The evolution of thermodynamic structures in the inner core of Humberto (2001)
Klaus Dolling, University of Hawaii at Manoa, Honolulu, HI; and G. Barnes
During 3 consecutive days in September 2001, over 200 Global Positioning System dropwindsondes (GPS sondes) were deployed from NOAA and NASA aircraft as tropical storm Humberto intensified to a category 2 hurricane and then weakened to a category 1. The 2 NOAA WP-3Ds deployed GPS sondes from altitudes of 1.5 km and 4 km and were concentrated within 200 km of the circulation center. The NASA DC-8 and ER-2 sampled both the inner core and the environment, launching GPS sondes from above 11.5 km and 16 km, respectively. This combined effort has made Humberto the most densely sampled hurricane with GPS sondes to date.
We intend to compare the structures seen in Humberto, as it evolves over the three days of sampling, with the structures that should be present if the WISHE theory is responsible for intensification. According to the WISHE theory (Emanuel 1986, 1991), the maximum temperature perturbation should be found in the upper atmosphere. Past observations of mature tropical cyclones (TCs, Hawkins and Rubsam 1964) confirm that maximum temperature perturbation exists in the upper troposphere.
We have developed multiple horizontal fields based on the GPS sonde data using cubic splines, objective analysis techniques and subjective analysis and have combined these fields with the lower fuselage radar data from the NOAA WP-3Ds. Developed from the horizontal fields, vertical cross sections of various thermodynamic variables are constructed for each of the three days of sampling. Radial-height cross sections of the temperature perturbation and theta_e are compared to the structures expected from WISHE theory. Inflow path-height sections of theta_e reveal where the boundary layer is accumulating energy. Convective available potential energy (CAPE) and convective inhibition (CIN) are also calculated.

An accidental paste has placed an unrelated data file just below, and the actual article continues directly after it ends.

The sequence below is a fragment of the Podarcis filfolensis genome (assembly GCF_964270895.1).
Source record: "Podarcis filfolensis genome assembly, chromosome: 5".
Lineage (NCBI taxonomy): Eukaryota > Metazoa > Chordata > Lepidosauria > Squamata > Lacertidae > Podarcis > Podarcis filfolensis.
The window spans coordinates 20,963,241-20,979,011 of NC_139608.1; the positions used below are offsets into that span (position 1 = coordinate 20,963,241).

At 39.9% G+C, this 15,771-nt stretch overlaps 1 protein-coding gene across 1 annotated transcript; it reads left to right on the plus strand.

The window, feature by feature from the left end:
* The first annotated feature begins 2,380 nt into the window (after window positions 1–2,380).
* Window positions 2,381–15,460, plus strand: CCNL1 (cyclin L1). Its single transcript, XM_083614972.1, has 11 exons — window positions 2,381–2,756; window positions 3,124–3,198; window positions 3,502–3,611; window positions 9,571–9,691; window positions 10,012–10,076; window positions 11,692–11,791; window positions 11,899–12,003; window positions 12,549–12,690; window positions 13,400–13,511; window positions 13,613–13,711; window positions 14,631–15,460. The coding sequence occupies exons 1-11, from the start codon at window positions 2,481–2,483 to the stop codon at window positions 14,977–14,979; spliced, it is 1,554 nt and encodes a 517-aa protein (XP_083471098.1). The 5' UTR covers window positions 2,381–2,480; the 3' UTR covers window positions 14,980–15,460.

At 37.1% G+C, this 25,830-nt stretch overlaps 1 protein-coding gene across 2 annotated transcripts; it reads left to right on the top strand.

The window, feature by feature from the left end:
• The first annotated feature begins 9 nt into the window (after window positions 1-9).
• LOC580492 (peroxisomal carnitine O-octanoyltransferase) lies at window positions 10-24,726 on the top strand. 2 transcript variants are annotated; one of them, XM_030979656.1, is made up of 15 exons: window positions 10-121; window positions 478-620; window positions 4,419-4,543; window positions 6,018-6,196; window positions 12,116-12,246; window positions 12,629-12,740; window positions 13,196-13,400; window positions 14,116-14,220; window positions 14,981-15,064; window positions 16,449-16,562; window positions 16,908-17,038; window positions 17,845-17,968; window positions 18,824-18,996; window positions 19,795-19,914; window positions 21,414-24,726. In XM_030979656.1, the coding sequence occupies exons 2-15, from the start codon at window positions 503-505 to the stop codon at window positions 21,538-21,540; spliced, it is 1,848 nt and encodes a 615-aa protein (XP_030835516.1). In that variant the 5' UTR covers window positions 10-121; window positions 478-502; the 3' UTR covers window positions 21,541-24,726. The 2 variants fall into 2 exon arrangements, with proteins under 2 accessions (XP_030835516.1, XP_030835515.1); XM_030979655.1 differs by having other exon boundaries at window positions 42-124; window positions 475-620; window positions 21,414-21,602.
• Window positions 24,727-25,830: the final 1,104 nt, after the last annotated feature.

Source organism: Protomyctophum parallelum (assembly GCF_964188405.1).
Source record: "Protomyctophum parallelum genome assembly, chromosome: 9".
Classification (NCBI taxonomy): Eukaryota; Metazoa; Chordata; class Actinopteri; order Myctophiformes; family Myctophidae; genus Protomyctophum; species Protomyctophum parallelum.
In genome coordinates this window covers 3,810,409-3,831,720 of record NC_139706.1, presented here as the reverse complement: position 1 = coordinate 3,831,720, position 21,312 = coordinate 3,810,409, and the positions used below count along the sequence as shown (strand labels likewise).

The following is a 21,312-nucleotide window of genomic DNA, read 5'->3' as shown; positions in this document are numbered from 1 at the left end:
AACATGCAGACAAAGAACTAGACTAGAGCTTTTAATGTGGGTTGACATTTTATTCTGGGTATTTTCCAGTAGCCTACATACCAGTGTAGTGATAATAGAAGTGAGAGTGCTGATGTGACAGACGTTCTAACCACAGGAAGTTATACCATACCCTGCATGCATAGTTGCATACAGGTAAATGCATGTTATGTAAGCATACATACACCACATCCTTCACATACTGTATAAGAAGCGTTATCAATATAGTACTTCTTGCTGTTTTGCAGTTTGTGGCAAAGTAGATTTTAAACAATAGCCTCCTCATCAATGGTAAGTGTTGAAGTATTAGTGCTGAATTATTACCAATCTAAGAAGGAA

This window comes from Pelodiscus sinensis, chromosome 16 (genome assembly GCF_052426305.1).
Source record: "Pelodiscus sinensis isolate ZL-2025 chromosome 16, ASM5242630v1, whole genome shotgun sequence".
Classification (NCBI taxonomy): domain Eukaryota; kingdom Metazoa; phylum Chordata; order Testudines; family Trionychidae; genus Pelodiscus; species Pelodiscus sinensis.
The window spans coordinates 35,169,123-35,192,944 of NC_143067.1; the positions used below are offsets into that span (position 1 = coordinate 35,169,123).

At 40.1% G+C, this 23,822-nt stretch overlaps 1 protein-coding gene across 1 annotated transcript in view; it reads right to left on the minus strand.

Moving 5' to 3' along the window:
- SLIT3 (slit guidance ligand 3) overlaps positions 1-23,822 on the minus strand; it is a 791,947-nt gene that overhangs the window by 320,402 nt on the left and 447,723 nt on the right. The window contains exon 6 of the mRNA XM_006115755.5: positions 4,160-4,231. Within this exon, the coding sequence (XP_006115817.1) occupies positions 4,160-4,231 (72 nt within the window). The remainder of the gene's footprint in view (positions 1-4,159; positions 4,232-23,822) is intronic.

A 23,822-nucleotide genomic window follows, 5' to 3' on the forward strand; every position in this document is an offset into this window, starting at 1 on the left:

On the 22nd, when Humberto is a tropical storm, a maximum temperature perturbation of 6 K is found between 1 and 3 km, under a region of stratiform precipitation. The upper troposphere shows minimal warming of about 1 K. Equivalent potential temperature in the nascent eyewall is found to be sourced from the boundary layer under the low level warm core. On the 23rd, as Humberto strengthens to category 2, the maximum warming is located between 3 and 5 km and has a magnitude of about 10 K. This is in contradistinction to what would be expected if the intensification of the storm was viewed from the perspective of WISHE theory. The largest temperature perturbations in the core are found adjacent to the northern eyewall convection. To the south, where eyewall convection is absent, CIN values are high, forming a cap. Streamlines reveal that the air gains energy in this region before it is lifted into the convection. Values of CAPE also increase in this area. As Humberto weakens and becomes a category 1 storm on the 24th, the maximum warming is again found in the lower troposphere.
The temperature structures found as Humberto evolves over the three days show that other processes besides WISHE contribute to intensification. Although the upper atmosphere does show moderate warming when Humberto is above hurricane intensity, the maximum temperature perturbations are found in the lower troposphere. Factors that may be responsible for the location of the temperature perturbation in the lower and mid troposphere include wind shear that may be eroding the upper level warm core and the arc-shaped arrangement of the convective elements. The Humberto dataset offers a detailed view of a highly asymmetric TC that differs from the axisymmetric view often used by numeric models.
Extended Abstract (372K)
Session 14C, Tropical Cyclone Structure III: Inner Core
Thursday, 1 May 2008, 10:15 AM-12:00 PM, Palms H
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